The Avalanche

Studio Album by released in 2006
The Avalanche's tracklist:
The Avalanche
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Dear Mr. Supercomputer
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Adlai Stevenson
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The Vivian Girls Are Visited in the Night by Saint Dargarius and His Squadron of Benevolent Butterfl
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Chicago (acoustic version)
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The Henney Buggy Band
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Saul Bellow
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Carlyle Lake
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Springfield, or Bobby Got a Shadfly Caught in His Hair
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The Mistress Witch From McClure (Or, the Mind That Knows Itself)
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Kaskaskia River
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Chicago (Adult Contemporary Easy Listening version)
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Inaugural Pop Music for Jane Margaret Byrne
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No Man's Land
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The Palm Sunday Tornado Hits Crystal Lake
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The Pick-Up
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The Perpetual Self, or "What Would Saul Alinsky Do?"
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For Clyde Tombaugh
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Chicago (Multiple Personality Disorder version)
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Pittsfield
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The Undivided Self (For Eppie and Popo)
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The Avalanche review

The Avalanche contains extra material from 2005's Illinois

A singer/songwriter and multi-instrumentalist, Sufjan Stevens (IPA pronunciation: [‘suf-ian]) started his venture in the music world as a member of Marzuki, a folk-rock band based in Holland, MI. Following the release of two full-length albums with the group, Stevens decided to go solo in late 1999, investing fully in a career that was waiting to shine by itself. During subsequent months, Stevens moved to New York City, where he continued dedicating himself full-time to his solo recordings. He is known for his lyrically focused and instrumentally rich songs that often relate to faith and family. It seems only right that the newest Sufjan Stevens release is titled The Avalanche. The man has simply overwhelmed the masses with music, and almost all of it has been very, very good. His albums have enjoyed wide critical success in the United States, particularly Michigan (2003) and Illinois (2005). The Avalanche contains extra material from Illinois, which recently won the New Pantheon Music Prize. The little secret behind the Illinois record is that it was originally conceived as a double album, culminating in a musical collage of nearly 50 songs. But as the project began to develop into an unwieldy epic, common sense weighed in and the project was cut in half.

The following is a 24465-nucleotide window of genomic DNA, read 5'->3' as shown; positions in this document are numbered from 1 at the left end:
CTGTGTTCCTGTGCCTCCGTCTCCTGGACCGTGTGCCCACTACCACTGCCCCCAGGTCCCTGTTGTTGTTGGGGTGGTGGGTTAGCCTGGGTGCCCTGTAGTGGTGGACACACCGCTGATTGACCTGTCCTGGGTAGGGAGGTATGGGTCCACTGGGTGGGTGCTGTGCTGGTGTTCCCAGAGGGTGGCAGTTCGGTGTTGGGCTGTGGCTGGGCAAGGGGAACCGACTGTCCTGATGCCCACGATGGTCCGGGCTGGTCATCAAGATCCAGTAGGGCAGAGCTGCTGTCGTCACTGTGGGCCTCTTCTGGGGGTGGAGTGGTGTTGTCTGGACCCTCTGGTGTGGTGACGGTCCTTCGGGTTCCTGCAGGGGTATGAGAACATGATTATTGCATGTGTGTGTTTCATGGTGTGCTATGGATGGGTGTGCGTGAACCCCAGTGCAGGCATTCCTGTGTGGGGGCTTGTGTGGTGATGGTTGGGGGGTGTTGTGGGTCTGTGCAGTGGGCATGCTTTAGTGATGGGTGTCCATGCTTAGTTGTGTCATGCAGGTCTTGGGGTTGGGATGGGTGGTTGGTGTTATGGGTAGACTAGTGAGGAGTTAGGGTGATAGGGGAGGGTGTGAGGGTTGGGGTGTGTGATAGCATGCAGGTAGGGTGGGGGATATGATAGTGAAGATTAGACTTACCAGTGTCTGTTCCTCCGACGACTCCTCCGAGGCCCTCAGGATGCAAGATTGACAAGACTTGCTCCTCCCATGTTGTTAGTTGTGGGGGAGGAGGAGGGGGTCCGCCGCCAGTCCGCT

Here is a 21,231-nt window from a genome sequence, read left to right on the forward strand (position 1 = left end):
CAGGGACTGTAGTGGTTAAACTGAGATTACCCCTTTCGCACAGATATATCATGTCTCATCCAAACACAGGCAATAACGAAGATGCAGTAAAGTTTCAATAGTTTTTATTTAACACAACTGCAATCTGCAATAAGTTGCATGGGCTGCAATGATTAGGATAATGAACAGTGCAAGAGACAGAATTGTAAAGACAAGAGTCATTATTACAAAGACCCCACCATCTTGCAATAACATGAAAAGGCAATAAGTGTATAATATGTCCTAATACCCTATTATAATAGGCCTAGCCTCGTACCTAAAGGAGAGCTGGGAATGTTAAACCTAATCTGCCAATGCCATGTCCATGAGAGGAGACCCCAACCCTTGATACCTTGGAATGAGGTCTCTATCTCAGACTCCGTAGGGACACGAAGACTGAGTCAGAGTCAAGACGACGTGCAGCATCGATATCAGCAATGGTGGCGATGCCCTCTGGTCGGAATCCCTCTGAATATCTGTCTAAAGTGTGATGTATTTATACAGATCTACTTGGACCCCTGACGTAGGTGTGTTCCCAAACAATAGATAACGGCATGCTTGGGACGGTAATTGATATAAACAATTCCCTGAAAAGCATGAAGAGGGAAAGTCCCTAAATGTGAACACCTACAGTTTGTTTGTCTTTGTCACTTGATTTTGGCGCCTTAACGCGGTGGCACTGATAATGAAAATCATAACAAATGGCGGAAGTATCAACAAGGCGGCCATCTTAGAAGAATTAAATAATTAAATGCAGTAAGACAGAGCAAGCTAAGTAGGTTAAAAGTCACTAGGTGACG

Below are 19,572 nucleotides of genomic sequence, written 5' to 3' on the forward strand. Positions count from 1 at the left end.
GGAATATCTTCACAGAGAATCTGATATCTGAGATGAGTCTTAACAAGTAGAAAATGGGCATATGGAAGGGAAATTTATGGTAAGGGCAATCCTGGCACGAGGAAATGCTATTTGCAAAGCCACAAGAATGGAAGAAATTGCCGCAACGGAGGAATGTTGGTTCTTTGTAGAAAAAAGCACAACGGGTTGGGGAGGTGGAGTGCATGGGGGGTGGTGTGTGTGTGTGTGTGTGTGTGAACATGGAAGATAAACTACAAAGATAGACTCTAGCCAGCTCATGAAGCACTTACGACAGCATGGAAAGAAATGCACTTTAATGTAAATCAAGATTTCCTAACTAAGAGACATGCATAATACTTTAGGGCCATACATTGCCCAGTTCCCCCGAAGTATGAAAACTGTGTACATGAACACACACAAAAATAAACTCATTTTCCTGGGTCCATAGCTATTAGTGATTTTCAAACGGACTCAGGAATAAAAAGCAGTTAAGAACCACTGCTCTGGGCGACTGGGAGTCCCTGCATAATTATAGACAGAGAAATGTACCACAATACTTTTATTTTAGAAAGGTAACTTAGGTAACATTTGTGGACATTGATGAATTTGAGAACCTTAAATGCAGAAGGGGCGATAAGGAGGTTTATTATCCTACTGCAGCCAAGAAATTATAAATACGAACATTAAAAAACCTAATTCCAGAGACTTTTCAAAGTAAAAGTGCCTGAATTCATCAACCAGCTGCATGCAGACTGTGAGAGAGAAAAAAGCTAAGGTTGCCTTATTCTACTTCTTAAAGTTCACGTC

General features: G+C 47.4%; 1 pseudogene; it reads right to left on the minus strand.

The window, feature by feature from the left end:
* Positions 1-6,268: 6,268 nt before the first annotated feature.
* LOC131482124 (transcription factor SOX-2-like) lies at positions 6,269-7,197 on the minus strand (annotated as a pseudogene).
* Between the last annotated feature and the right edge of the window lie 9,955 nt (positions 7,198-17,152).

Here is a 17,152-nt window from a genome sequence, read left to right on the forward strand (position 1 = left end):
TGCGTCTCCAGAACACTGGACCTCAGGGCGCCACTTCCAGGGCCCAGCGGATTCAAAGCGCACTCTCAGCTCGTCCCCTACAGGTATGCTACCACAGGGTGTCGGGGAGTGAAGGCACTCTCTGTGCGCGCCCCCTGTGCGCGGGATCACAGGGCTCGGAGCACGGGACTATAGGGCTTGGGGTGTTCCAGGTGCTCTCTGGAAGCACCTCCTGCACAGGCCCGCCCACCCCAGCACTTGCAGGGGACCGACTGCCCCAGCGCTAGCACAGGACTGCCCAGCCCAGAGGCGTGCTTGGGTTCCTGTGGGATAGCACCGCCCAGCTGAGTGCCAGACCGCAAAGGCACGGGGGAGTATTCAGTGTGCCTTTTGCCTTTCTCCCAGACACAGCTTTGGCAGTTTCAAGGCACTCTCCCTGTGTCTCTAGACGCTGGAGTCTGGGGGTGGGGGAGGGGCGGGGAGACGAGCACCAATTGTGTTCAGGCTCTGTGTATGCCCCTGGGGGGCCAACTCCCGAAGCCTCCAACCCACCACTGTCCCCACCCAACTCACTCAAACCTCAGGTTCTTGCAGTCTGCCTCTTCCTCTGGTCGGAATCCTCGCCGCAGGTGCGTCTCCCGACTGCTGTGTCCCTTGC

Sufjan invited many of the original Illinoisemakers to fill in the edges

Sufjan gleaned 21 useable tracks from the abandoned material, including three alternate versions of Chicago. Some songs were in finished form, others were merely outlines, gesture drawings, or musical scribbles mumbled on a hand-held tape recorder. Most of the material required substantial editing, new arrangements or vocals. Much of the work was done at the end of 2005 or in January the following year. The centerpiece, of course, is the title track – The Avalanche – a song intended for the leading role on the Illinois album but eventually cut and placed as a bonus track on the vinyl release. In his rummaging through old musical memorabilia, Sufjan began to use this song as a meditation on the editorial process, returning to old forms, knee-deep in debris, sifting rocks and river water for an occasional glint of gold. Sufjan invited many of the original Illinoisemakers to fill in the edges: drums, trumpet, a choir of singers. Stevens plays the banjo, guitar, drums, and several other instruments, often playing all of these through the use of multi-tracking. While in school, he studied the oboe and English horn, which he also plays on The Avalanche; he is one of the few musicians in popular music to use these instruments.

Almost every song on the Illinois album has a counterpart on the outtakes

A careful listener may uncover the obvious trend on this record: almost every song on the Illinois album has a counterpart on the outtakes. Carl Sandburg arm-wrestles Saul Bellow. The aliens landing near Highland salute Clyde Tombaugh, the man who discovered Pluto. The loneliness of Casimir Pulaski Day deepens even further in the foreboding soundtrack to Pittsfield. At its best, The Avalanche is an exercise in form, revealing the working habits of one of the most productive songwriters today. As an illustration, the avalanche refers to the snow and rubble that falls off the side of a mountain, or, in this case, the musical debris generously chucked from an abundant epic. It's unlikely you'll find a mountain in the Prairie State so the metaphor will have to do. If you were lucky enough to get the b-sides to the Michigan album, you'll know that some of those tracks – such as Wolverine – were just as lovely, if not more so, than the "real" album tracks. The Avalanche keeps us one more album and promotional cycle away from hearing Stevens’ next great opus, but still that’s well over 70 minutes of new Sufjan goodness. Beginning with Michigan, Stevens announced an intent to write an album for each of the 50 U.S. states, although in interviews he wavers between utter sincerity and self-deprecating irony when describing the idea.